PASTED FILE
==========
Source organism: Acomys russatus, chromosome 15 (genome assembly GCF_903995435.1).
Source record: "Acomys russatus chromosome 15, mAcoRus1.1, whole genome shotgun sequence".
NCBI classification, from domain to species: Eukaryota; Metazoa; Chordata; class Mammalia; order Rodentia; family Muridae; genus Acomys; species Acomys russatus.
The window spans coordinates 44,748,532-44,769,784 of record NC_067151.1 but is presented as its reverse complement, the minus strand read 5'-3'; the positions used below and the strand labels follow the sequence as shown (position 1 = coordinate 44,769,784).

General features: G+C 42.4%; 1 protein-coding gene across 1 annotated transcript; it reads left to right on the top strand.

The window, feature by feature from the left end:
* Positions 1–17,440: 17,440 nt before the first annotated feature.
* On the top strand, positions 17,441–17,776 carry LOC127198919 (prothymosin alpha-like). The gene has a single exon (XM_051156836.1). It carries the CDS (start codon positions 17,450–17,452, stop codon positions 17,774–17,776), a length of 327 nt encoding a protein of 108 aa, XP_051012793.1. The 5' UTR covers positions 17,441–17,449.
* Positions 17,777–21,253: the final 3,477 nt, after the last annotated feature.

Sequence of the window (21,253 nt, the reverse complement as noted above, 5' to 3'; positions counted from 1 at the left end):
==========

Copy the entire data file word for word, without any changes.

Source organism: Acomys russatus, chromosome 15 (genome assembly GCF_903995435.1).
Source record: "Acomys russatus chromosome 15, mAcoRus1.1, whole genome shotgun sequence".
NCBI classification, from domain to species: Eukaryota; Metazoa; Chordata; class Mammalia; order Rodentia; family Muridae; genus Acomys; species Acomys russatus.
The window spans coordinates 44,748,532-44,769,784 of record NC_067151.1 but is presented as its reverse complement, the minus strand read 5'-3'; the positions used below and the strand labels follow the sequence as shown (position 1 = coordinate 44,769,784).

General features: G+C 42.4%; 1 protein-coding gene across 1 annotated transcript; it reads left to right on the top strand.

The window, feature by feature from the left end:
* Positions 1–17,440: 17,440 nt before the first annotated feature.
* On the top strand, positions 17,441–17,776 carry LOC127198919 (prothymosin alpha-like). The gene has a single exon (XM_051156836.1). It carries the CDS (start codon positions 17,450–17,452, stop codon positions 17,774–17,776), a length of 327 nt encoding a protein of 108 aa, XP_051012793.1. The 5' UTR covers positions 17,441–17,449.
* Positions 17,777–21,253: the final 3,477 nt, after the last annotated feature.

Sequence of the window (21,253 nt, the reverse complement as noted above, 5' to 3'; positions counted from 1 at the left end):